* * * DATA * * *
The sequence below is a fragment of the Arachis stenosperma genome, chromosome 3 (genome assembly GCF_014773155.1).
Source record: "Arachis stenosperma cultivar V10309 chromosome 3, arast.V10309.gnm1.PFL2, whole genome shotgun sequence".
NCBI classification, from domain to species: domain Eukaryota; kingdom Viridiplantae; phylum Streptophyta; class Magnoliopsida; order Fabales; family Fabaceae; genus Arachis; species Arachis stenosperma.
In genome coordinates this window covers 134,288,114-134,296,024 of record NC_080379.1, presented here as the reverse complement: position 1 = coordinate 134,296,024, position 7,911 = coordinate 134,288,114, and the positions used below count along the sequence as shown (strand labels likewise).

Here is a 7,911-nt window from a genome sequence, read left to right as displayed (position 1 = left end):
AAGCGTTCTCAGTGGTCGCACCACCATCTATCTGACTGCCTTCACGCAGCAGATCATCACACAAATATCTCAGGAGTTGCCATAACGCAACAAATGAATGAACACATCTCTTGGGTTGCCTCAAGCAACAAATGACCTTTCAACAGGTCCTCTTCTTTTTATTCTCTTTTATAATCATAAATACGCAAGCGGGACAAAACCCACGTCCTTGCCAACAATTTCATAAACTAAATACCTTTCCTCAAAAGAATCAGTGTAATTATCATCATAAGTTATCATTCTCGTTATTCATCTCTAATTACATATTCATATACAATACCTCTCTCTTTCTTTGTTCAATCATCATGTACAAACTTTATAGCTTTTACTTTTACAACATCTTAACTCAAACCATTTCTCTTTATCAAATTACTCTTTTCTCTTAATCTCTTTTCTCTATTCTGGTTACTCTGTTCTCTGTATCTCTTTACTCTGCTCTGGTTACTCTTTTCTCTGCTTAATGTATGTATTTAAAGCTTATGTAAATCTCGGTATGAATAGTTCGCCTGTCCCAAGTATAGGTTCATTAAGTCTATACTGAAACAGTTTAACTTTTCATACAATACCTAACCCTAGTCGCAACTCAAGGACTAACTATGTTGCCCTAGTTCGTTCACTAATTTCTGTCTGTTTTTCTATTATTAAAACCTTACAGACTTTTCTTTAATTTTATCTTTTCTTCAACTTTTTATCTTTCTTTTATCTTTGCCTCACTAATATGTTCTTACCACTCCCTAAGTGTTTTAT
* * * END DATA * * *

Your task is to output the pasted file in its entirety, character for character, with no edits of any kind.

The sequence below is a fragment of the Arachis stenosperma genome, chromosome 3 (genome assembly GCF_014773155.1).
Source record: "Arachis stenosperma cultivar V10309 chromosome 3, arast.V10309.gnm1.PFL2, whole genome shotgun sequence".
NCBI classification, from domain to species: domain Eukaryota; kingdom Viridiplantae; phylum Streptophyta; class Magnoliopsida; order Fabales; family Fabaceae; genus Arachis; species Arachis stenosperma.
In genome coordinates this window covers 134,288,114-134,296,024 of record NC_080379.1, presented here as the reverse complement: position 1 = coordinate 134,296,024, position 7,911 = coordinate 134,288,114, and the positions used below count along the sequence as shown (strand labels likewise).

Here is a 7,911-nt window from a genome sequence, read left to right as displayed (position 1 = left end):
AAGCGTTCTCAGTGGTCGCACCACCATCTATCTGACTGCCTTCACGCAGCAGATCATCACACAAATATCTCAGGAGTTGCCATAACGCAACAAATGAATGAACACATCTCTTGGGTTGCCTCAAGCAACAAATGACCTTTCAACAGGTCCTCTTCTTTTTATTCTCTTTTATAATCATAAATACGCAAGCGGGACAAAACCCACGTCCTTGCCAACAATTTCATAAACTAAATACCTTTCCTCAAAAGAATCAGTGTAATTATCATCATAAGTTATCATTCTCGTTATTCATCTCTAATTACATATTCATATACAATACCTCTCTCTTTCTTTGTTCAATCATCATGTACAAACTTTATAGCTTTTACTTTTACAACATCTTAACTCAAACCATTTCTCTTTATCAAATTACTCTTTTCTCTTAATCTCTTTTCTCTATTCTGGTTACTCTGTTCTCTGTATCTCTTTACTCTGCTCTGGTTACTCTTTTCTCTGCTTAATGTATGTATTTAAAGCTTATGTAAATCTCGGTATGAATAGTTCGCCTGTCCCAAGTATAGGTTCATTAAGTCTATACTGAAACAGTTTAACTTTTCATACAATACCTAACCCTAGTCGCAACTCAAGGACTAACTATGTTGCCCTAGTTCGTTCACTAATTTCTGTCTGTTTTTCTATTATTAAAACCTTACAGACTTTTCTTTAATTTTATCTTTTCTTCAACTTTTTATCTTTCTTTTATCTTTGCCTCACTAATATGTTCTTACCACTCCCTAAGTGTTTTAT